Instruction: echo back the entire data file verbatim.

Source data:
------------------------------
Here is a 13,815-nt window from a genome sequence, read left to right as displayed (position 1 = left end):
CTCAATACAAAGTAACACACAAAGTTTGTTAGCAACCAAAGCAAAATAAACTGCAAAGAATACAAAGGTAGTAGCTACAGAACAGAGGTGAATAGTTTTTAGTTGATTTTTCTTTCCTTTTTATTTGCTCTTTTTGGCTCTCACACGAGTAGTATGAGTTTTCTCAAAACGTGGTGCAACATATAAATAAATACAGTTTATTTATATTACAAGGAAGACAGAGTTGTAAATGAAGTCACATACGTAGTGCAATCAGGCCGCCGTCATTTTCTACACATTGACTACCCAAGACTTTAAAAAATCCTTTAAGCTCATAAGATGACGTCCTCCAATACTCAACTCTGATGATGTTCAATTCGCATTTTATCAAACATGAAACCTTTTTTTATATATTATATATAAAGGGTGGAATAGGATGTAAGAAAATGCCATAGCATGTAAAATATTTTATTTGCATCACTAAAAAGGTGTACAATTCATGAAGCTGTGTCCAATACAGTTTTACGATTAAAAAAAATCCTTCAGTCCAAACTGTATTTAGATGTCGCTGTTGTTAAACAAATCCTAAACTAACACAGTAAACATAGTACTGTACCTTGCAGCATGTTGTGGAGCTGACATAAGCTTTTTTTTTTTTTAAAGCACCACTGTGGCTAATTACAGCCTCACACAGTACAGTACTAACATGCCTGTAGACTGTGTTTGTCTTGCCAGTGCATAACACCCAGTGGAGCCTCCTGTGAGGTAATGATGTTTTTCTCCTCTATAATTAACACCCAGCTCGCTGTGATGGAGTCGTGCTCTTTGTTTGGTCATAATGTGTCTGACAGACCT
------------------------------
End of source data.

Here is a 13,815-nt window from a genome sequence, read left to right as displayed (position 1 = left end):
CTCAATACAAAGTAACACACAAAGTTTGTTAGCAACCAAAGCAAAATAAACTGCAAAGAATACAAAGGTAGTAGCTACAGAACAGAGGTGAATAGTTTTTAGTTGATTTTTCTTTCCTTTTTATTTGCTCTTTTTGGCTCTCACACGAGTAGTATGAGTTTTCTCAAAACGTGGTGCAACATATAAATAAATACAGTTTATTTATATTACAAGGAAGACAGAGTTGTAAATGAAGTCACATACGTAGTGCAATCAGGCCGCCGTCATTTTCTACACATTGACTACCCAAGACTTTAAAAAATCCTTTAAGCTCATAAGATGACGTCCTCCAATACTCAACTCTGATGATGTTCAATTCGCATTTTATCAAACATGAAACCTTTTTTTATATATTATATATAAAGGGTGGAATAGGATGTAAGAAAATGCCATAGCATGTAAAATATTTTATTTGCATCACTAAAAAGGTGTACAATTCATGAAGCTGTGTCCAATACAGTTTTACGATTAAAAAAAATCCTTCAGTCCAAACTGTATTTAGATGTCGCTGTTGTTAAACAAATCCTAAACTAACACAGTAAACATAGTACTGTACCTTGCAGCATGTTGTGGAGCTGACATAAGCTTTTTTTTTTTTTAAAGCACCACTGTGGCTAATTACAGCCTCACACAGTACAGTACTAACATGCCTGTAGACTGTGTTTGTCTTGCCAGTGCATAACACCCAGTGGAGCCTCCTGTGAGGTAATGATGTTTTTCTCCTCTATAATTAACACCCAGCTCGCTGTGATGGAGTCGTGCTCTTTGTTTGGTCATAATGTGTCTGACAGACCT